Registration Dossier

Administrative data

Description of key information

not skin sensitising

Key value for chemical safety assessment

Skin sensitisation

Endpoint conclusion
Endpoint conclusion:
no adverse effect observed (not sensitising)
Additional information:

The following data were obtained for Similar Substance 01. It is expected that the Target Substance will present similar skin sensatisation potential. Justification for the use of a Read Across approach is provided in Section 13 of IUCLID.

The potential of Similar Substance 01 to cause skin sensitisation reactions following topical application to the skin of CBA/JN mice, was assessed using the LLNA:BrdU-ELISA method, according to the OECD Guideline for testing of chemicals No. 442b (2010). Five concentrations [25 (maximum feasible concentration), 10, 5, 2.5 and 1 % w/w in acetone: olive oil 4:1 (v/v)] were tested in the preliminary phase, in order to identify a non toxic and minimally irritant concentration and avoid false positive results. Based on the results observed, in the main assay, Similar Substance 01 was topically administered at the concentrations of 25, 10 and 5 % (w/w), in acetone: olive oil 4:1 (v/v).

No mortality nor clinical signs were recorded in any animal. Changes in bodyweight observed during the study were within the expected range for this strain and age of animals. A slight increase in cell proliferation of draining lymph nodes was observed in the low dose group, with a Stimulation Index of 1.98. The other calculated indices (SI) were 0.95 and 1.28 respectively, in medium and high dose groups. No correlation with the doses nor statistical significance was observed. These results indicate that Similar Substance 01 may elicit a sensitisation response. However, due to the presence of an outlier in the low dose group, the absence of dose-response relationship and statistical significance, the observed reaction is not sufficient to indicate classification.

Similar Substance 02 also tested negative to skin sensitisation potential in the in vivo LLNA assay, according to the EU Method B.42 (2012). In an experimental study on Similar Substance 03, it also tested negative to skin sensitising potential in a different skin sensitisation test, the in vivo Guinea Pig Maximisation Test (GPMT), according to the OECD Guideline 406 (1981) and the EU Method B.6 (1984), whereby 20 Guinea Pigs were administered Similar Substance 03 intradermally and were subsequently challenged topically alongside both negative and positive controls; no animals demonstrated sensitisation after 24 or 48 hours. The presence of consistently negative skin irritation experimental studies across the board supports the use of the read-across approach for estimating the skin sensitising potential of the Target Substance.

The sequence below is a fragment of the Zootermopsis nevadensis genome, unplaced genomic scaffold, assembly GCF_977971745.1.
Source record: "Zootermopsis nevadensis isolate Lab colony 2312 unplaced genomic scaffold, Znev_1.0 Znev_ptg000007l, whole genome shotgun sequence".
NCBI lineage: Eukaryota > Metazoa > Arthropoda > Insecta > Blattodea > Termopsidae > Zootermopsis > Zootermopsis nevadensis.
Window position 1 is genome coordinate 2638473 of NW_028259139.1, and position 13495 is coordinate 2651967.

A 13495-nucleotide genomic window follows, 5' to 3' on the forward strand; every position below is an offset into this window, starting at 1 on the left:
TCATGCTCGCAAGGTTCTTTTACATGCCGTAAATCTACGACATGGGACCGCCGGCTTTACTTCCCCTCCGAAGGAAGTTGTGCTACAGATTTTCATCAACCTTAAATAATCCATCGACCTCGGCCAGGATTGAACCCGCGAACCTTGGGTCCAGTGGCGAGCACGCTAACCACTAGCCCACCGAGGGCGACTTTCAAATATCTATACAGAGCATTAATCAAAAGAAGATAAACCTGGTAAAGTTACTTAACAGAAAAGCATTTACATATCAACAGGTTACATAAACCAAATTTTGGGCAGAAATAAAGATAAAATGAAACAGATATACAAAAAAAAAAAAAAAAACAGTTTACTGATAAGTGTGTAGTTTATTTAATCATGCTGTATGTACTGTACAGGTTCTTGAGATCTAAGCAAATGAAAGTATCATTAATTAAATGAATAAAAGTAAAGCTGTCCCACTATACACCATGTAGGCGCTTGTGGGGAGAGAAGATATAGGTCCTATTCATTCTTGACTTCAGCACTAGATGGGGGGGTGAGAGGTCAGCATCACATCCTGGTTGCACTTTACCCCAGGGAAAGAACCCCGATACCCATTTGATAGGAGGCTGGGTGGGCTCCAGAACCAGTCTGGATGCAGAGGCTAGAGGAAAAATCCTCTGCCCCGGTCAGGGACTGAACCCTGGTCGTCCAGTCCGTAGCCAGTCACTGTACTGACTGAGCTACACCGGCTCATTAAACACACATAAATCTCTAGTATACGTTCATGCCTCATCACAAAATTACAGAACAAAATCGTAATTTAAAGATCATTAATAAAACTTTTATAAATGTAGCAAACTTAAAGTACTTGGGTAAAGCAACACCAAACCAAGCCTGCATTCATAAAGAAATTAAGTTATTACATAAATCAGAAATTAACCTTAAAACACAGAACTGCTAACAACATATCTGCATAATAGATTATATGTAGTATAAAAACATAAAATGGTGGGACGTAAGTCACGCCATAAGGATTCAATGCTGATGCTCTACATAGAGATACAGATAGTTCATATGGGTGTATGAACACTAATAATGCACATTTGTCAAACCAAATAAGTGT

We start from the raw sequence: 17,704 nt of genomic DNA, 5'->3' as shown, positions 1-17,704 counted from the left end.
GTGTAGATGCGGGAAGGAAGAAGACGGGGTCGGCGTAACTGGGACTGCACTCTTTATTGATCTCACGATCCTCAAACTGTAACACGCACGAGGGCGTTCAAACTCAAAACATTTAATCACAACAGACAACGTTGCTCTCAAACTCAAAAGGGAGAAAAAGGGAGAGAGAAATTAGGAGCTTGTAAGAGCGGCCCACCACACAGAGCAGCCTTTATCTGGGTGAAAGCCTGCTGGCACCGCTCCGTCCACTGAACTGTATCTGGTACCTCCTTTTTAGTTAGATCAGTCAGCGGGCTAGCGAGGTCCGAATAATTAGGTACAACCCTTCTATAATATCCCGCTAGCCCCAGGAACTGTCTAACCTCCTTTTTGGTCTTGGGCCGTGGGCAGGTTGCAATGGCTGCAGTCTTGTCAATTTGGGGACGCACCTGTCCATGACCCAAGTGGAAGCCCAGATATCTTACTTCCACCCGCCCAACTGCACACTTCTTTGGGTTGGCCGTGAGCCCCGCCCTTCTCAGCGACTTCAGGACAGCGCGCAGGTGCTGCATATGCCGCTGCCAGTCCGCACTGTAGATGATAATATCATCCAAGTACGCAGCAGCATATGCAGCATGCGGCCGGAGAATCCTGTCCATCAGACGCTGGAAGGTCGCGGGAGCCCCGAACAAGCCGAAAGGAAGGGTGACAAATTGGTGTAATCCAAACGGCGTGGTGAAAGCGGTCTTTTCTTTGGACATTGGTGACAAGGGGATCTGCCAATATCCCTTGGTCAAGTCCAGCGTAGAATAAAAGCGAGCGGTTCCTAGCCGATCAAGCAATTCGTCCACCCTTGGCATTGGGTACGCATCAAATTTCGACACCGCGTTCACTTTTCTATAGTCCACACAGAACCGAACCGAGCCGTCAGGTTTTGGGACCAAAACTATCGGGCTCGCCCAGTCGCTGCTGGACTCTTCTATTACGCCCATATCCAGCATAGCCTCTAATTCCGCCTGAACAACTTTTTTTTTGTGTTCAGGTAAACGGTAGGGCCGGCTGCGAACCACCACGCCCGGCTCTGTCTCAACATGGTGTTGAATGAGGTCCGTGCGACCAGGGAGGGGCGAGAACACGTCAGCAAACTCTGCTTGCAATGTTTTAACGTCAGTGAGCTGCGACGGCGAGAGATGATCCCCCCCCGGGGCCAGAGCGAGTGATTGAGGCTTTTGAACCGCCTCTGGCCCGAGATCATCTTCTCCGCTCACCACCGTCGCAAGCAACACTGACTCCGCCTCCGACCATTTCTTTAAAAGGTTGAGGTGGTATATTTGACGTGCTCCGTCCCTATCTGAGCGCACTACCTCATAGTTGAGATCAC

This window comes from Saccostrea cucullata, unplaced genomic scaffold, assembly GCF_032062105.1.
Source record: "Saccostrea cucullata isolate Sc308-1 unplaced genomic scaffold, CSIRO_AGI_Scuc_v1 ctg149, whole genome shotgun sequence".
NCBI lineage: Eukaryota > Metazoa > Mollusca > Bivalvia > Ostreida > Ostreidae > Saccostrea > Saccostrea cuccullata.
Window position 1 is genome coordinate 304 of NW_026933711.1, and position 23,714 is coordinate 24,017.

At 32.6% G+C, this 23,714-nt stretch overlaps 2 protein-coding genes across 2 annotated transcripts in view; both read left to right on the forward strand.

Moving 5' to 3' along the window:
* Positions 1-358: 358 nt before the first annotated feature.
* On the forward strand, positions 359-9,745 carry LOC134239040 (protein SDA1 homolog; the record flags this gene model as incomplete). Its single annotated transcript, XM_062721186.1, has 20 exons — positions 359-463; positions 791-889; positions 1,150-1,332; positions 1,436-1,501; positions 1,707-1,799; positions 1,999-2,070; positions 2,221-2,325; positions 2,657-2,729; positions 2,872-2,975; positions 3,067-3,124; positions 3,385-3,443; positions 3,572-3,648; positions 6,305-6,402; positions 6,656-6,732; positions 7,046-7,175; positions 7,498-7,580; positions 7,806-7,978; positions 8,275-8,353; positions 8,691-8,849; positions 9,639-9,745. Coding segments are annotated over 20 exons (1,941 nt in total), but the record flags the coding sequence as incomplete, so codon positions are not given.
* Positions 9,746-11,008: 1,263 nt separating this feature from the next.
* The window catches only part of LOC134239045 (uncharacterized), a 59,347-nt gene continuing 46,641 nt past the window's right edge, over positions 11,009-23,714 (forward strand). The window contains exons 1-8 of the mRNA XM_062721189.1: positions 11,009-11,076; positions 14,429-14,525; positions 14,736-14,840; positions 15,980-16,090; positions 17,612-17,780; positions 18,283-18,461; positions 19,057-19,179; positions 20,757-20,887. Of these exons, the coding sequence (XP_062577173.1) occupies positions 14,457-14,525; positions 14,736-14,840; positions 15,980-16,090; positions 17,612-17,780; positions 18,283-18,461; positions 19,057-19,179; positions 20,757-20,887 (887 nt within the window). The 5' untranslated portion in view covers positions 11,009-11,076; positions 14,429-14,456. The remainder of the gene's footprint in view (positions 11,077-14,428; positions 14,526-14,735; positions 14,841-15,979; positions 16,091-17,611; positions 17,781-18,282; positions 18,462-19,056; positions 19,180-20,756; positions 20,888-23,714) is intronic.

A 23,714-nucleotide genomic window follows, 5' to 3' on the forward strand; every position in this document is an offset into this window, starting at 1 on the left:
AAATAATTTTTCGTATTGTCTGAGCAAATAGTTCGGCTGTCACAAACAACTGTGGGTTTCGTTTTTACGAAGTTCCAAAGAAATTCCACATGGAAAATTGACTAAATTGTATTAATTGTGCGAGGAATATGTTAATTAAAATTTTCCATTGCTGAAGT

Respiratory sensitisation

Endpoint conclusion
Endpoint conclusion:
no study available

Justification for classification or non-classification

SKIN SENSITISATION

In the CLP Regulation (EC 1272/2008) a skin sensitizer is defined as “a substance that will lead to an allergic response following skin contact”. A substance classified as skin sensitiser (Category 1) may be allocated to one of the two sub-categories 1A or 1B in accordance with the criteria given in Annex I, Part 3, Table 3.4.2.

In case of animal tests, for the reduced LLNA:BrdU-ELISA (OECD TG 442B) the criteria for determining the positive response is different from that of the traditional LLNA (OECD TG 429). Full details are given in the corresponding OECD Test Guidelines. There is no guidance for subcategorisation.

According to the OECD 442B (2010): the decision process regards a result as positive when SI ≥ 1.6. However, the strength of the dose-response relationship, the statistical significance and the consistency of the solvent/vehicle and PC responses may also be used when determining whether a borderline result (i.e. SI value between 1.6 and 1.9) is declared positive. For a borderline positive response between a SI of 1.6 and 1.9, users may want to consider additional information such as dose-response relationship, evidence of systemic toxicity or excessive irritation, and where appropriate, statistical significance together with SI values to confirm that such results are positives. Consideration should also be given to various properties of the test substance, including whether it has a structural relationship to known skin sensitizers, whether it causes excessive skin irritation in the mouse, and the nature of the dose-response observed. These and other considerations are discussed in detail elsewhere.

Based on the results of skin sensitisation of the LLNA: BrdU-ELISA performed on the test substance, there is no dose-response relationship and no statistical significance. Moreover, the SI values obtained in the medium and high dose groups are < 1.6; the only higher SI value obtained in the low dose group is due to an outlier. Considering the aforementioned, no classification for skin sensitization is warranted under the CLP Regulation (EC 1272/2008).